Get with the programmers
Any entrepreneur will tell you that the secret of a successful start-up is spotting a gap in a market and filling it. This usually involves solving a problem that prospective customers have been struggling with. For Anthony Quigley, it’s been around education, focusing on increasingly in-demand professional skills that are poorly served by more traditional training. First he did it with the Digital Marketing Institute, empowering marketing professionals with new skills for the social media era. Now, he’s tackled programming.
In 2015, he launched the Code Institute, a bootcamp for coders that sets out to address widely recognised skills shortages, hampering the growth of technology companies. With so many multinationals located in Ireland and a healthy indigenous sector, there was no shortage of local demand, but Quigley had an eye on a much bigger market that he could serve with ‘one-to-many’ online courses.
Jim Cassidy, chief executive, takes up the story. “By 2020, there are expected to be 800,000 vacant ICT roles across Europe and over a million in the US. So it became clear to Anthony that the traditional methodology being used for teaching in universities isn’t fit for purpose,” he said.
Founders of the Code Institute are not criticising what third-level technical courses teach; they’re just setting out to do something different. A computer science degree that takes four years to complete will not provide the throughput of skills the tech industry currently needs, according to Cassidy, and the sheer pace of technological change means that a lot of what students learn may be out of date by the time they graduate.
With 48-week full-time courses and 4-month part-time, the goal is to get jobready developers into the market faster and arm them with the skills that companies urgently need. The institute has been built from the ground up to be more agile than traditional colleges and will put on courses to meet spikes in demand. Its Industry Advisory Council, made up of corporates like Accenture and Morgan McKinley, recruits graduates from the institute and provides a useful barometer of the skills in demand. “We continually update, amend and change our courses based on their feedback, which helps us make sure courses are absolutely relevant,” said Cassidy.
Programme director Brian O’Grady is keen to stress that it’s not the aim or ambition of the institute to compete with a full degree. He describes the courses as “narrow scope, deep learning,” as opposed to universities that tend to be “broad scope, shallow on topics”. The big difference is that each course is hugely condensed. “When I did my postgraduate studies, I would have done around 49 hours of coding in a year. We’re doing 600 hours. It’s a very immersive experience as opposed to something that’s spread out over four years.”
The other big difference is that course participants are treated more like employees than students and given projects and practical assignments on a daily basis. “We try to instil a workplace mindset from the beginning, to better prepare students for the real world of work,” said Cassidy. “That’s why it’s project rather than exam-based. When a student is being interviewed for a job, they can show work that they’ve actually done.”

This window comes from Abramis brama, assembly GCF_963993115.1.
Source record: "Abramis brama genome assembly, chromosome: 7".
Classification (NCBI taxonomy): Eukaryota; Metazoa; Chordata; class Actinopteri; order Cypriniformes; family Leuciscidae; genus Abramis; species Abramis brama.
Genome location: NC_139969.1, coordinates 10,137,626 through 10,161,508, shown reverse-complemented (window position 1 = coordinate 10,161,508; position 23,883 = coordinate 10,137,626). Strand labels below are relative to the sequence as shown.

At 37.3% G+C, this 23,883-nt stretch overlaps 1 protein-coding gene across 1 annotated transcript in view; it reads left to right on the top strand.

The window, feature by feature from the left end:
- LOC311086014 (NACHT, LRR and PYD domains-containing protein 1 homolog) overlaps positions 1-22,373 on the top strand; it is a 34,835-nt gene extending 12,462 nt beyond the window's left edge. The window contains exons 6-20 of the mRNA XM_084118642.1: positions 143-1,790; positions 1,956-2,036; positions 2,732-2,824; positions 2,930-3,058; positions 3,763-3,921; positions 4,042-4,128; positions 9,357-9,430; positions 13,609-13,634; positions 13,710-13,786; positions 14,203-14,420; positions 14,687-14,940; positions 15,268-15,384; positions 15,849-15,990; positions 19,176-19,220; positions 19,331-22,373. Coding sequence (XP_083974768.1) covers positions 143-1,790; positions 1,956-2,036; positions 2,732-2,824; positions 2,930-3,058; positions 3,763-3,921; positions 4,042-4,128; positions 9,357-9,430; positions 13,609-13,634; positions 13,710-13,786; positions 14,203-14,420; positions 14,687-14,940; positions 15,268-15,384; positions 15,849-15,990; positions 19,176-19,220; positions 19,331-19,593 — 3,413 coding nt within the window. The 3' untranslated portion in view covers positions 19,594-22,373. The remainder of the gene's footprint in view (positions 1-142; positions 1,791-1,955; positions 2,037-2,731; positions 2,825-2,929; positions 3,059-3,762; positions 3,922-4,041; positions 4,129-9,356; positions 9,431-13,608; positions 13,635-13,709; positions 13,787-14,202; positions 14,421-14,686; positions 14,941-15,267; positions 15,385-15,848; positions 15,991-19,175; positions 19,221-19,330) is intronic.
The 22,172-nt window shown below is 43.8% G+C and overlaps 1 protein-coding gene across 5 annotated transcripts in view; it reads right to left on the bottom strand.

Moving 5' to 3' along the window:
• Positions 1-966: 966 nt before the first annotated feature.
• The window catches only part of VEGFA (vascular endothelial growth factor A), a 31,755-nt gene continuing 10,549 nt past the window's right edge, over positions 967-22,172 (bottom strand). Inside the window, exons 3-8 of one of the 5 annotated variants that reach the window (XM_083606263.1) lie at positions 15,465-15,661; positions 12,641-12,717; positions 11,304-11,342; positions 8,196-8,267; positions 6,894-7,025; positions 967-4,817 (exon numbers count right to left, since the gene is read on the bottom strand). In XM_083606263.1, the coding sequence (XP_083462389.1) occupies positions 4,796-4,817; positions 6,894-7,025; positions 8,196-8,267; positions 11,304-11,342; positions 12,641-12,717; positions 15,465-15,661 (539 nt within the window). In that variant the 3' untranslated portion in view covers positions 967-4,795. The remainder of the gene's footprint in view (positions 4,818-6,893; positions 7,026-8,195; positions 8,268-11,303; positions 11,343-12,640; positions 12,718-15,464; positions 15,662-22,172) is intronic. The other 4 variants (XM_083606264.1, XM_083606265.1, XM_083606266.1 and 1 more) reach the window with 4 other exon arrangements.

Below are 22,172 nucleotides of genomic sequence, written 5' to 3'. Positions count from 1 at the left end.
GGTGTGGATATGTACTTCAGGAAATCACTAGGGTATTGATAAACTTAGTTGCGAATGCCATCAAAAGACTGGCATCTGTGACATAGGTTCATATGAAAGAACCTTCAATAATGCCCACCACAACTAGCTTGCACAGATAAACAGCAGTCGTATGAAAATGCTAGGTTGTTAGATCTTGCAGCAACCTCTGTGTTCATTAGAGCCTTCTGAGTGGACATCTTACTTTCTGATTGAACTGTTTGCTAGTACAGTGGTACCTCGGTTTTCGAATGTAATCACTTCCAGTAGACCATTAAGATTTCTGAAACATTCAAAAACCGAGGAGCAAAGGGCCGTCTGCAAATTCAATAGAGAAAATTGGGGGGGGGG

For any courses to be credible, they need to be accredited and internationally recognised. The institute’s diplomas conform to the requirements of the European educational framework and have been recognised by Edinburgh Napier University. Having identified the market and ticked the educational boxes, the focus has turned to growing the business.
Last year, the institute raised €500,000 syndicated investment from Kernel Capital and Enterprise Ireland, which has been used to fuel overseas expansion. The biggest differentiator from bricks-and-mortar colleges is that 90 per cent of its courses are taught online, which is fundamental to the start-up’s plans to grow internationally.
A number of global partnerships have been established in the UK, US and Saudi Arabia to advance overseas expansion, with more to come in Canada and Australia. “We have identified learning partners in each of these jurisdictions that have the expertise and skillsets to sell and support ICT-based courses,” explained Cassidy. “We have a 600-hour online course, so we need companies with a certain type of support capability.”
Content and courses
Course content is a combination of video and printed materials with interactive elements. The chat and collaboration app Slack is also part of the online set-up. “We try to recreate the social aspect of being in a classroom, which is a very important aspect of learning. Students can interact with each other as well as a dedicated teams of mentors,” said O’Grady. “It’s like having a professional developer sitting at the desk next to you.”
“I’d say 70 per cent of people who take it have no software development background, and they’re looking to find a new career, but we also have a good cohort of people who have been exposed to some level of software development and are now looking to upskill,” said Cassidy. The age range is typically 24–35, and, just like traditional computer courses, it’s still male dominated.
The second course is aimed at C-level managers as well as business owners and entrepreneurs who would benefit from a better understanding of code and programming. “Every business is now a technology business,” said Cassidy. “Take the course and you’ll see what’s required to get a business off the ground faster.”